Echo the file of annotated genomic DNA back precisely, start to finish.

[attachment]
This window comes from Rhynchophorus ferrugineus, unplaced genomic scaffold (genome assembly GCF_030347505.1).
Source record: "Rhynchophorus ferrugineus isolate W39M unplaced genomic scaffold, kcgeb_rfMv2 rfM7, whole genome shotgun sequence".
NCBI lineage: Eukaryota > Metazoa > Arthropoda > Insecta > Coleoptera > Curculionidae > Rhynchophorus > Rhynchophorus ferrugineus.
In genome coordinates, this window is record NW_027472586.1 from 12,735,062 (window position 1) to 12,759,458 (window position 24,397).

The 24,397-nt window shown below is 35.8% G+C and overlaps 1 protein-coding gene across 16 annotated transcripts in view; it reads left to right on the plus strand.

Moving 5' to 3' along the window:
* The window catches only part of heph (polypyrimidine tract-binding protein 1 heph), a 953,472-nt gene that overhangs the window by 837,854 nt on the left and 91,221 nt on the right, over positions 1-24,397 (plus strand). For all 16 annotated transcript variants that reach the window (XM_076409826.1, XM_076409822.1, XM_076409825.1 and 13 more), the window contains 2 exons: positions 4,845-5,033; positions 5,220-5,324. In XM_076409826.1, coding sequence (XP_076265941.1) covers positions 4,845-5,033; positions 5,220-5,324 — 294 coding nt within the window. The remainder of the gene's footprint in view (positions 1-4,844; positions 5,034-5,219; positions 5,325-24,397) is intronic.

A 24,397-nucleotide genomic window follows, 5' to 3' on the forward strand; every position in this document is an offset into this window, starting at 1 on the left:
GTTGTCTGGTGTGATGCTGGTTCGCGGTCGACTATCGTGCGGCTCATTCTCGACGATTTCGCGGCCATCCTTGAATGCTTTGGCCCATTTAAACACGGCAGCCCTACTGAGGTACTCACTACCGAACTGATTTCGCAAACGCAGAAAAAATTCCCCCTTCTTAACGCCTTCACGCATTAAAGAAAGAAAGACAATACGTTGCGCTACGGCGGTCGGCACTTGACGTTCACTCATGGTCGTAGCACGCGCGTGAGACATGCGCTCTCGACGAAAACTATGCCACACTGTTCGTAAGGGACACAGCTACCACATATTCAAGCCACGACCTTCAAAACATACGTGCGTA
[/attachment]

This window comes from Rhynchophorus ferrugineus, unplaced genomic scaffold (genome assembly GCF_030347505.1).
Source record: "Rhynchophorus ferrugineus isolate W39M unplaced genomic scaffold, kcgeb_rfMv2 rfM7, whole genome shotgun sequence".
NCBI lineage: Eukaryota > Metazoa > Arthropoda > Insecta > Coleoptera > Curculionidae > Rhynchophorus > Rhynchophorus ferrugineus.
In genome coordinates, this window is record NW_027472586.1 from 12,735,062 (window position 1) to 12,759,458 (window position 24,397).

The 24,397-nt window shown below is 35.8% G+C and overlaps 1 protein-coding gene across 16 annotated transcripts in view; it reads left to right on the plus strand.

Moving 5' to 3' along the window:
* The window catches only part of heph (polypyrimidine tract-binding protein 1 heph), a 953,472-nt gene that overhangs the window by 837,854 nt on the left and 91,221 nt on the right, over positions 1-24,397 (plus strand). For all 16 annotated transcript variants that reach the window (XM_076409826.1, XM_076409822.1, XM_076409825.1 and 13 more), the window contains 2 exons: positions 4,845-5,033; positions 5,220-5,324. In XM_076409826.1, coding sequence (XP_076265941.1) covers positions 4,845-5,033; positions 5,220-5,324 — 294 coding nt within the window. The remainder of the gene's footprint in view (positions 1-4,844; positions 5,034-5,219; positions 5,325-24,397) is intronic.

A 24,397-nucleotide genomic window follows, 5' to 3' on the forward strand; every position in this document is an offset into this window, starting at 1 on the left:
GTTGTCTGGTGTGATGCTGGTTCGCGGTCGACTATCGTGCGGCTCATTCTCGACGATTTCGCGGCCATCCTTGAATGCTTTGGCCCATTTAAACACGGCAGCCCTACTGAGGTACTCACTACCGAACTGATTTCGCAAACGCAGAAAAAATTCCCCCTTCTTAACGCCTTCACGCATTAAAGAAAGAAAGACAATACGTTGCGCTACGGCGGTCGGCACTTGACGTTCACTCATGGTCGTAGCACGCGCGTGAGACATGCGCTCTCGACGAAAACTATGCCACACTGTTCGTAAGGGACACAGCTACCACATATTCAAGCCACGACCTTCAAAACATACGTGCGTA